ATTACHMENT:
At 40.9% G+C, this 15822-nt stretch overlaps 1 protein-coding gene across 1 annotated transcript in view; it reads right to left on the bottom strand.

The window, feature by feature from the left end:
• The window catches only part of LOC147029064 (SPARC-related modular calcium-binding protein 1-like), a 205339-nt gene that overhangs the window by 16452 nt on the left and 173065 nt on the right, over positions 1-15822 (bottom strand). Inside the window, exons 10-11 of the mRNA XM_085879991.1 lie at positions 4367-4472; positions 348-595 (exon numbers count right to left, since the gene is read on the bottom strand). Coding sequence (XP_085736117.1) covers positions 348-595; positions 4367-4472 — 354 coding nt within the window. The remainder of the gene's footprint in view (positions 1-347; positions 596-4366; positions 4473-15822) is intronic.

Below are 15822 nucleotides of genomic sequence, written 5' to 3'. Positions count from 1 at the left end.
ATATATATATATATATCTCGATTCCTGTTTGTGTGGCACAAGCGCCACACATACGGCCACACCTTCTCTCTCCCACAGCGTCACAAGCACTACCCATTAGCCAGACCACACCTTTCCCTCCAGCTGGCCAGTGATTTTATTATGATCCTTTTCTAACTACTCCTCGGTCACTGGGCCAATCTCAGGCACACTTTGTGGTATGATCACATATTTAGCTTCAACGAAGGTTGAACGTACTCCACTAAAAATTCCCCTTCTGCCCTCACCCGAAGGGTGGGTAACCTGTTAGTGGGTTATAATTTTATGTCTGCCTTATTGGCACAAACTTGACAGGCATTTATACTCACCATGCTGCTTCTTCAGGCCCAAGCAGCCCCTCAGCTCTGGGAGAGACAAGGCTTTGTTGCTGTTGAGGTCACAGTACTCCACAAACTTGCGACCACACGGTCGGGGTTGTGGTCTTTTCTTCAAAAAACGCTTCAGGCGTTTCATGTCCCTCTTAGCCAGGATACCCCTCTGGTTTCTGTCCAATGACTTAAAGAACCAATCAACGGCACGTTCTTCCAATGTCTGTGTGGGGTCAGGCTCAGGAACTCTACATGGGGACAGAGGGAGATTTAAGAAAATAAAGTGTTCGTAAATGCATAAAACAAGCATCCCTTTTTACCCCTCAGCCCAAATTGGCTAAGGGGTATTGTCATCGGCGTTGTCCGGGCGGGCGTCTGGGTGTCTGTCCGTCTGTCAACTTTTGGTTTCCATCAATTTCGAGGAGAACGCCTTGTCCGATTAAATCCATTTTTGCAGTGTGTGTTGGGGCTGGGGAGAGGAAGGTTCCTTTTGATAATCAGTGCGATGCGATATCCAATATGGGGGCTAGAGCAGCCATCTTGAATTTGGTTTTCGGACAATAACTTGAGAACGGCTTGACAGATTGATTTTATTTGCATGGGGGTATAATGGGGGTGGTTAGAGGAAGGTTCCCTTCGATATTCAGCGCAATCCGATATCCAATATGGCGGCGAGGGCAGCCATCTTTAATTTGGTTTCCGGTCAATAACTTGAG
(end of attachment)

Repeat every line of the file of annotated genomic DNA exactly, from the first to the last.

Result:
At 40.9% G+C, this 15822-nt stretch overlaps 1 protein-coding gene across 1 annotated transcript in view; it reads right to left on the bottom strand.

The window, feature by feature from the left end:
• The window catches only part of LOC147029064 (SPARC-related modular calcium-binding protein 1-like), a 205339-nt gene that overhangs the window by 16452 nt on the left and 173065 nt on the right, over positions 1-15822 (bottom strand). Inside the window, exons 10-11 of the mRNA XM_085879991.1 lie at positions 4367-4472; positions 348-595 (exon numbers count right to left, since the gene is read on the bottom strand). Coding sequence (XP_085736117.1) covers positions 348-595; positions 4367-4472 — 354 coding nt within the window. The remainder of the gene's footprint in view (positions 1-347; positions 596-4366; positions 4473-15822) is intronic.

Below are 15822 nucleotides of genomic sequence, written 5' to 3'. Positions count from 1 at the left end.
ATATATATATATATATCTCGATTCCTGTTTGTGTGGCACAAGCGCCACACATACGGCCACACCTTCTCTCTCCCACAGCGTCACAAGCACTACCCATTAGCCAGACCACACCTTTCCCTCCAGCTGGCCAGTGATTTTATTATGATCCTTTTCTAACTACTCCTCGGTCACTGGGCCAATCTCAGGCACACTTTGTGGTATGATCACATATTTAGCTTCAACGAAGGTTGAACGTACTCCACTAAAAATTCCCCTTCTGCCCTCACCCGAAGGGTGGGTAACCTGTTAGTGGGTTATAATTTTATGTCTGCCTTATTGGCACAAACTTGACAGGCATTTATACTCACCATGCTGCTTCTTCAGGCCCAAGCAGCCCCTCAGCTCTGGGAGAGACAAGGCTTTGTTGCTGTTGAGGTCACAGTACTCCACAAACTTGCGACCACACGGTCGGGGTTGTGGTCTTTTCTTCAAAAAACGCTTCAGGCGTTTCATGTCCCTCTTAGCCAGGATACCCCTCTGGTTTCTGTCCAATGACTTAAAGAACCAATCAACGGCACGTTCTTCCAATGTCTGTGTGGGGTCAGGCTCAGGAACTCTACATGGGGACAGAGGGAGATTTAAGAAAATAAAGTGTTCGTAAATGCATAAAACAAGCATCCCTTTTTACCCCTCAGCCCAAATTGGCTAAGGGGTATTGTCATCGGCGTTGTCCGGGCGGGCGTCTGGGTGTCTGTCCGTCTGTCAACTTTTGGTTTCCATCAATTTCGAGGAGAACGCCTTGTCCGATTAAATCCATTTTTGCAGTGTGTGTTGGGGCTGGGGAGAGGAAGGTTCCTTTTGATAATCAGTGCGATGCGATATCCAATATGGGGGCTAGAGCAGCCATCTTGAATTTGGTTTTCGGACAATAACTTGAGAACGGCTTGACAGATTGATTTTATTTGCATGGGGGTATAATGGGGGTGGTTAGAGGAAGGTTCCCTTCGATATTCAGCGCAATCCGATATCCAATATGGCGGCGAGGGCAGCCATCTTTAATTTGGTTTCCGGTCAATAACTTGAG